Landscape transformations at the forest-agricultural nexus in the Global South are a major element of global environmental change. Numerous environment-related interventions have been implemented to influence such change trajectories towards more sustainable outcomes. These include strict conservation and agricultural intensification interventions representing two extremes of land sparing. Various interventions fall in-between these extremes, coupling agricultural investments with measures for forest protection and potentially representing forms of land sharing. While strict conservation strategies have been criticised for failing to incorporate human needs, agricultural intensification interventions have also raised concerns, including over their negative environmental impacts. Thus, coupled strategies that combine increased agricultural returns, with mechanisms for forest protection, have been proposed as preferable options. Yet, win-win outcomes are far from certain. Further, particular dimensions, such as non-material flows from nature to people (including relational values and place-based attachments to the land, locally defined priorities for human well-being or distinct impacts for particular user groups), are often under-explored in conventional impact evaluation approaches. This lack of focus highlights that discussions are needed (1) on the diverse impacts of distinct types of interventions across scales (from national to local), (2) on how they are being evaluated, and (3) about the politics of who decides what to measure. This interactive session will explore these three themes and present cases where the impact of environment-related interventions has been documented, with a particular focus on human wellbeing. The panel and discussion will centre on the forested tropics of the Global South and use interactive presentations that draw on synthesis and empirical research.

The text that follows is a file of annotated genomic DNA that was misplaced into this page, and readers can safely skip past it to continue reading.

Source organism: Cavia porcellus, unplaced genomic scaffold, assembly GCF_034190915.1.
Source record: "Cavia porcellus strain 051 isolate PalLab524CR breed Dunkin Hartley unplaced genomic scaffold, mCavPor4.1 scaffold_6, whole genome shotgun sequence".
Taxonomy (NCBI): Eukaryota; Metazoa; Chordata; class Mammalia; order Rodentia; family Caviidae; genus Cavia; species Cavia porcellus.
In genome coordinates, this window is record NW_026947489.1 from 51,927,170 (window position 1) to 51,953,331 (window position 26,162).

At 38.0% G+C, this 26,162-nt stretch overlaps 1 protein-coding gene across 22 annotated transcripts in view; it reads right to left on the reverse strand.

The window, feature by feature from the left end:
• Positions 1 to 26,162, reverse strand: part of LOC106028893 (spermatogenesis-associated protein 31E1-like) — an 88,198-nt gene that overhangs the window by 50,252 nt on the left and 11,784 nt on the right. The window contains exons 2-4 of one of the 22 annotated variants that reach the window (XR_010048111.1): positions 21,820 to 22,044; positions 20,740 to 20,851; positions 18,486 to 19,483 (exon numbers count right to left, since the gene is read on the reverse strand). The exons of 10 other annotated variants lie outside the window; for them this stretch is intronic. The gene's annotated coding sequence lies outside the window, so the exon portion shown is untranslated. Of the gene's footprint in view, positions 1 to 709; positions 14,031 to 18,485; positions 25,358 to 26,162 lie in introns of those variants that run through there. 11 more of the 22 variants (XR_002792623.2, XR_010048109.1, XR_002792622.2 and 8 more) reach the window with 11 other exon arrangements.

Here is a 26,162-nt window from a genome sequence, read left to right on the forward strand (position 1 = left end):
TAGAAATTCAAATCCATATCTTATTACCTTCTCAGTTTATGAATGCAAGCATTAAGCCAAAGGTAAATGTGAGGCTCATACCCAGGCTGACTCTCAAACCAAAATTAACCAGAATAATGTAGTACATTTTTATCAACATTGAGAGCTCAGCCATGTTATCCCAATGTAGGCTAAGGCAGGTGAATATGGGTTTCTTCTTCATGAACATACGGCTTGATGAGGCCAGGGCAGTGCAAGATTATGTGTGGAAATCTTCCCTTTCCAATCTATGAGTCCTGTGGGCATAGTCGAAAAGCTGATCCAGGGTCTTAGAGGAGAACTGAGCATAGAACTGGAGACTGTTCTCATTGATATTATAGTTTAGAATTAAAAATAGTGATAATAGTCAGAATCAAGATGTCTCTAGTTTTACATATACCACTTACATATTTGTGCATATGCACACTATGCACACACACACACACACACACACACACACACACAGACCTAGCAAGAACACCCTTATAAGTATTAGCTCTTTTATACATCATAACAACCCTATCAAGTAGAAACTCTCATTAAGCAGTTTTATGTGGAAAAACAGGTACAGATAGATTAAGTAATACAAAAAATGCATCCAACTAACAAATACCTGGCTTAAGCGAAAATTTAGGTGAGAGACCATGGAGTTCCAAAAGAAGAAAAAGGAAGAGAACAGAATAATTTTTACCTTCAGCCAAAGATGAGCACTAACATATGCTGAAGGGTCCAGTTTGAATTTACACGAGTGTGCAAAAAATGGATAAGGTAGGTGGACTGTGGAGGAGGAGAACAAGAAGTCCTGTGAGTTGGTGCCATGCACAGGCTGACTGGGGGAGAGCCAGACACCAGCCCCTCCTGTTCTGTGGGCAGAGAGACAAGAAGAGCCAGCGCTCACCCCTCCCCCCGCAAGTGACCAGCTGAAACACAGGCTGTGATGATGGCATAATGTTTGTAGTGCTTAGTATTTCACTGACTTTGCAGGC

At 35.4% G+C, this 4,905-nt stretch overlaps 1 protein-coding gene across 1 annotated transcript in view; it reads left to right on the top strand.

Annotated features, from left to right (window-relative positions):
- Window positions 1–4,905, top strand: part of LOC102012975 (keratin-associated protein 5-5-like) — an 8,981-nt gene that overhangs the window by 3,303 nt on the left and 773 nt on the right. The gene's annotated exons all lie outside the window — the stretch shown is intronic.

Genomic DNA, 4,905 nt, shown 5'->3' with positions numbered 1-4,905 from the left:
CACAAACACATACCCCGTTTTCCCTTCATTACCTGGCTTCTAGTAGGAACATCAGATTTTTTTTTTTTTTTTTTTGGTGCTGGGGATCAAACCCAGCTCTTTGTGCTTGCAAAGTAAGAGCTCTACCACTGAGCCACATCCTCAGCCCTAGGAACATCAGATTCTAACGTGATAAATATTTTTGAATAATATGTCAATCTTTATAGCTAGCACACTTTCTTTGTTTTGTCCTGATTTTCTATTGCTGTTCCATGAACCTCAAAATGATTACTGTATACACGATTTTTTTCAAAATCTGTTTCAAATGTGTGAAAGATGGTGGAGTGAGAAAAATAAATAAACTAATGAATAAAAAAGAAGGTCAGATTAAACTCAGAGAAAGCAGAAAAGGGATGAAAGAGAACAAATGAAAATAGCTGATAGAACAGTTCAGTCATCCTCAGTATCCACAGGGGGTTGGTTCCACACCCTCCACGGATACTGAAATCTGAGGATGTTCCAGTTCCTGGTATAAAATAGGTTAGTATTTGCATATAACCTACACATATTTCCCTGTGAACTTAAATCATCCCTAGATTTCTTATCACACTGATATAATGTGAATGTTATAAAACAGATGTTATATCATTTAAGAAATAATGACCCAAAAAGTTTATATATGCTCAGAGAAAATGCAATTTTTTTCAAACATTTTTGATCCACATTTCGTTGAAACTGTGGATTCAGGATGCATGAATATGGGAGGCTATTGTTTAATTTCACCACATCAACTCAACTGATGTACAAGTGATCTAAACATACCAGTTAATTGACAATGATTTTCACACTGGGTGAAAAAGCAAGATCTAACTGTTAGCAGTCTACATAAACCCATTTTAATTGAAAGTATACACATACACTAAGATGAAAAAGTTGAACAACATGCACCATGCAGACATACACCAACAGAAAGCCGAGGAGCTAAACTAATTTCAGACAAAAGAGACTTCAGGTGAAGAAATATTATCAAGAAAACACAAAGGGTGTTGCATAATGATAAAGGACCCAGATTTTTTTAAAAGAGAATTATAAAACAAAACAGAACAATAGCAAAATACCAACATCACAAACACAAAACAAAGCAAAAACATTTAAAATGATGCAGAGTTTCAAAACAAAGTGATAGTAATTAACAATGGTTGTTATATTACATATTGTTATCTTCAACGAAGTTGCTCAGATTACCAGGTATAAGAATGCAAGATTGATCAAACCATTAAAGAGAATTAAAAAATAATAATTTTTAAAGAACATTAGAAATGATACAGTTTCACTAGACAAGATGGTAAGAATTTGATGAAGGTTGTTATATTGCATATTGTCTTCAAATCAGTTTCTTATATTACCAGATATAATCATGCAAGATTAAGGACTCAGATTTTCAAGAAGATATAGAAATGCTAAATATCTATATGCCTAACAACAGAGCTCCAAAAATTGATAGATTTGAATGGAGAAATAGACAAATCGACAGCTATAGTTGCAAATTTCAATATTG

The session will comprise two parts, a panel followed by an interactive discussion session that involves the audience. The panel will comprise five speakers, who will give short presentations (five min) on complementary topics, drawing on novel communication approaches that integrate video, audio, and photography. The panel will then take questions from the audience, followed by group discussions. Participants can join one of three groups, each discussing for 25 min one of the three session themes. Each group will feedback their main discussion points to the whole group. The session will end with an overall discussion and panel member responses to key points raised by the three discussion groups.